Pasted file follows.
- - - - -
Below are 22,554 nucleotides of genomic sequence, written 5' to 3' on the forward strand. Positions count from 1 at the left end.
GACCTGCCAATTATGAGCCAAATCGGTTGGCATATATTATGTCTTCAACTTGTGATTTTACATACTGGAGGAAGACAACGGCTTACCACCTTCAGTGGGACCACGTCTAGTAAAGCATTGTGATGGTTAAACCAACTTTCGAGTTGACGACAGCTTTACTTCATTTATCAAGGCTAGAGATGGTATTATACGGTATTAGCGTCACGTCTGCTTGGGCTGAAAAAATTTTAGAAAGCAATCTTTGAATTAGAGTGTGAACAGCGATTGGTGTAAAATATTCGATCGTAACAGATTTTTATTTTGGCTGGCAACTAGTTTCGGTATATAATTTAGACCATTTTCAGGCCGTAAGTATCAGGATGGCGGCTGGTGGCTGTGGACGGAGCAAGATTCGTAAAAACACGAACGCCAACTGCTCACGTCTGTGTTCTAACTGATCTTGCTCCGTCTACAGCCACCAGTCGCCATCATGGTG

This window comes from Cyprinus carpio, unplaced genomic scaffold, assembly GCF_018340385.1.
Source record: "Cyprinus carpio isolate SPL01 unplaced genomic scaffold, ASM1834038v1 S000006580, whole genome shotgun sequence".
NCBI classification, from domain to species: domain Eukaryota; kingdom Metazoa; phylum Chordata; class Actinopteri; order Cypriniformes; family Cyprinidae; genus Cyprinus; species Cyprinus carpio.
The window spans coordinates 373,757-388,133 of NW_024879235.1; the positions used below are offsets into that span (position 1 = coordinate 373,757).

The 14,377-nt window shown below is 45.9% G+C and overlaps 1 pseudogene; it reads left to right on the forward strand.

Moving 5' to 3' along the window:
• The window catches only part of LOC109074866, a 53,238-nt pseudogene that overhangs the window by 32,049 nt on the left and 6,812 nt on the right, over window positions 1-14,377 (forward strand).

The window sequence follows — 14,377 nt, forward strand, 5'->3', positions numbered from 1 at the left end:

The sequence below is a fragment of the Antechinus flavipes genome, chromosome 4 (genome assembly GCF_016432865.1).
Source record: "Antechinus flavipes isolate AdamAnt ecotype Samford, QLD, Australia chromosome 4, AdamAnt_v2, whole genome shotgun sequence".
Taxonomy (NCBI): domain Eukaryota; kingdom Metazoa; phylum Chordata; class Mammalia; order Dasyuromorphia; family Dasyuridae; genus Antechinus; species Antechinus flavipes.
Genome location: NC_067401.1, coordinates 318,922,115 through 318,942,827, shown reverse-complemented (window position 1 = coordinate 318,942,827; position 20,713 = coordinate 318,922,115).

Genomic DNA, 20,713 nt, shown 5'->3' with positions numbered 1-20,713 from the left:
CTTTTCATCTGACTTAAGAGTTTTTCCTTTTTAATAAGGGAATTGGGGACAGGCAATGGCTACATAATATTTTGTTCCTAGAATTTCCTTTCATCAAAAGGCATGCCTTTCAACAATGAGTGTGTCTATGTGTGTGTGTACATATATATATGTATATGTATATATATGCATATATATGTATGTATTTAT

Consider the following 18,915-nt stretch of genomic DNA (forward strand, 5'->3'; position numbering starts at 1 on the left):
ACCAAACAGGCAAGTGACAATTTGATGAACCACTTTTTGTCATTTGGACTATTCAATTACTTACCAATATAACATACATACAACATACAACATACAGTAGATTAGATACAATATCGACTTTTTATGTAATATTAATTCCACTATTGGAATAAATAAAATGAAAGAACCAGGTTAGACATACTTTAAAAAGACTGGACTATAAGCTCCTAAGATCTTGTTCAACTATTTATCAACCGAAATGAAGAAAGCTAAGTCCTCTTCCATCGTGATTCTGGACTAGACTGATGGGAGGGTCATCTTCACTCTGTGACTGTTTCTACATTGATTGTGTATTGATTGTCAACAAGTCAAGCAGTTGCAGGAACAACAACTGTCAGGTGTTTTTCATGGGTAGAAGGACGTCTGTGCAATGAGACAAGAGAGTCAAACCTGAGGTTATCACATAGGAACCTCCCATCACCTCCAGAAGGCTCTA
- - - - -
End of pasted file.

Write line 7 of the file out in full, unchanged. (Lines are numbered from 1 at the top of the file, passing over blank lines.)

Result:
The 14,377-nt window shown below is 45.9% G+C and overlaps 1 pseudogene; it reads left to right on the forward strand.